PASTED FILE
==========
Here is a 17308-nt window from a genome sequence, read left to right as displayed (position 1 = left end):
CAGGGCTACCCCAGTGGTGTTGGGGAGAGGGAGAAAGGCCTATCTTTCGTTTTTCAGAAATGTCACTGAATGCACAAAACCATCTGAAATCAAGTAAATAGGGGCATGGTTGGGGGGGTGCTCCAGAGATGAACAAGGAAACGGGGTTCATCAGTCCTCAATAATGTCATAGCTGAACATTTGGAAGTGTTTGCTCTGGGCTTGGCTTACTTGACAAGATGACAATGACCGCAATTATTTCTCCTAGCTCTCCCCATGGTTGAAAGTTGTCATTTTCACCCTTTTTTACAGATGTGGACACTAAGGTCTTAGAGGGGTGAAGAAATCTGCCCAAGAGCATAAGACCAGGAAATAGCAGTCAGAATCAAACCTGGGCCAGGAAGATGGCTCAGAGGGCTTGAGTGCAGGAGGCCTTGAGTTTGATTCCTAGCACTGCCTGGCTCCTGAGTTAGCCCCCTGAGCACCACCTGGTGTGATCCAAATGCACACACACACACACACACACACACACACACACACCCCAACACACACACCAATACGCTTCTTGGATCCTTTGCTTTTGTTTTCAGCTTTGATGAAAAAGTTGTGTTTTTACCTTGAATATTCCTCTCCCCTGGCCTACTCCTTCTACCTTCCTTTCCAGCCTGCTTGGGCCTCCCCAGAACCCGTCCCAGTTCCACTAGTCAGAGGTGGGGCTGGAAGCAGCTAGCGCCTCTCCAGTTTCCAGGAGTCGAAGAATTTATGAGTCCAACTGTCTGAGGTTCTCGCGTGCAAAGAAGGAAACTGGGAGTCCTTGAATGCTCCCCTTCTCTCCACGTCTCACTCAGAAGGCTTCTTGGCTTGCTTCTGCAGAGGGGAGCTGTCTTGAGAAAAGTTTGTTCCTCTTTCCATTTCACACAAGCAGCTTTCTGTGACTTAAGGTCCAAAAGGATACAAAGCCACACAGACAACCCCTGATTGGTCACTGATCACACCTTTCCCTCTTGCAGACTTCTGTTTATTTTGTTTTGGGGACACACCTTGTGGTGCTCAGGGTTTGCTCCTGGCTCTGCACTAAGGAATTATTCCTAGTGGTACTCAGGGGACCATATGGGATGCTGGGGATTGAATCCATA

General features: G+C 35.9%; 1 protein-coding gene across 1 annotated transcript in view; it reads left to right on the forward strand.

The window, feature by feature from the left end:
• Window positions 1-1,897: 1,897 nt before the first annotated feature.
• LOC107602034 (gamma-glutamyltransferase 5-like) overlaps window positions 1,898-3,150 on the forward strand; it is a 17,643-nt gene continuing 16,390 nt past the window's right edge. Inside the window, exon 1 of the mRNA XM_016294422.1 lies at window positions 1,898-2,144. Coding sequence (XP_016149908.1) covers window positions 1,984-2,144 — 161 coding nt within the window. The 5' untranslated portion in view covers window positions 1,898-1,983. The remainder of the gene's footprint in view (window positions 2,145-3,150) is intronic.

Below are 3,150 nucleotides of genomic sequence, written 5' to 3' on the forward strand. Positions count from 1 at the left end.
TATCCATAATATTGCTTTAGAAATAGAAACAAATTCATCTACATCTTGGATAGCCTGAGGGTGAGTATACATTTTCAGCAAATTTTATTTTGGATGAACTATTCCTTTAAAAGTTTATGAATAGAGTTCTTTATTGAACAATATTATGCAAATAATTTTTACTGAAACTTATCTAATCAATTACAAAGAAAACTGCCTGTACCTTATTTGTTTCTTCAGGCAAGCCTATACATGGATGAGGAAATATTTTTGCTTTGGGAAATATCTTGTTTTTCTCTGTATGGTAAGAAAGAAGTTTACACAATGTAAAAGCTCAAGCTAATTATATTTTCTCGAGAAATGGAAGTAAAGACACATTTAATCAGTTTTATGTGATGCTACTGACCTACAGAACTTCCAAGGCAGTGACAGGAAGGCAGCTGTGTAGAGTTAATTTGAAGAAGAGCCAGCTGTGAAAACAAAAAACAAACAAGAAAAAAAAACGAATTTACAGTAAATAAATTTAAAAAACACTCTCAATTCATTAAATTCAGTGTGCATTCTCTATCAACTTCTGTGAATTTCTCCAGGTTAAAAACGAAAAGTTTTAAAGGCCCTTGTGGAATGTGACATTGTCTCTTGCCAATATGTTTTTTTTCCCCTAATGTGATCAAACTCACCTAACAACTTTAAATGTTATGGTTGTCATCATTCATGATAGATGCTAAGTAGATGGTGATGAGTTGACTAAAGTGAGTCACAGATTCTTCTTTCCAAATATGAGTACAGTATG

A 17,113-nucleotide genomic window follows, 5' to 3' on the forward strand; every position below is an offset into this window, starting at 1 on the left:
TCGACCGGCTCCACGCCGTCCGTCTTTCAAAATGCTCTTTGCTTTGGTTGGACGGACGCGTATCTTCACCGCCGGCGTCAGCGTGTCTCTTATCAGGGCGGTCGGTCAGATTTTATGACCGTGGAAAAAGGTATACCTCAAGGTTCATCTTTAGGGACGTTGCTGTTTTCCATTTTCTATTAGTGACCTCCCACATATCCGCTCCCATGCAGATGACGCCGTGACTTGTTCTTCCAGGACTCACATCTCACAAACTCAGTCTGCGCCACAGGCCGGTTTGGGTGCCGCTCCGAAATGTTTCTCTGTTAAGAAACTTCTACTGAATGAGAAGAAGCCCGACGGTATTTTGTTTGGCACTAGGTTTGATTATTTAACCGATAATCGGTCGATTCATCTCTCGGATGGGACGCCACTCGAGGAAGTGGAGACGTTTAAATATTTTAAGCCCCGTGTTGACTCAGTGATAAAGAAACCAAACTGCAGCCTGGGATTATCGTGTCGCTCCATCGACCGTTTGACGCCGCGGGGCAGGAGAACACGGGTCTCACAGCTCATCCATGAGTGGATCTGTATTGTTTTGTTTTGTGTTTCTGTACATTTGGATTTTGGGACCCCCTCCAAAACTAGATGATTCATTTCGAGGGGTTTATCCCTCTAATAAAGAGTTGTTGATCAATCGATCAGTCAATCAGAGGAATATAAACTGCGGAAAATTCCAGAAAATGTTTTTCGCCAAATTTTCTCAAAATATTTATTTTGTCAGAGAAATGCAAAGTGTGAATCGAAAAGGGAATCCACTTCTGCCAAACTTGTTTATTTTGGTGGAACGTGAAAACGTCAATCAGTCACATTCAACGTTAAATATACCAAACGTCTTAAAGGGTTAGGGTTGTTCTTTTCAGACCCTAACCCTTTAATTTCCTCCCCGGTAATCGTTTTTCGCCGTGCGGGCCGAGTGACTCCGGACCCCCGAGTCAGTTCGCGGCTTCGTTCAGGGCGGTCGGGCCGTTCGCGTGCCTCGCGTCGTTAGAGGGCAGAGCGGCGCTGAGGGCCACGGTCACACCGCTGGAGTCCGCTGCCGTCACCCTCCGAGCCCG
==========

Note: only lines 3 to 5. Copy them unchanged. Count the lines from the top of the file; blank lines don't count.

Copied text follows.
General features: G+C 35.9%; 1 protein-coding gene across 1 annotated transcript in view; it reads left to right on the forward strand.

The window, feature by feature from the left end:
• Window positions 1-1,897: 1,897 nt before the first annotated feature.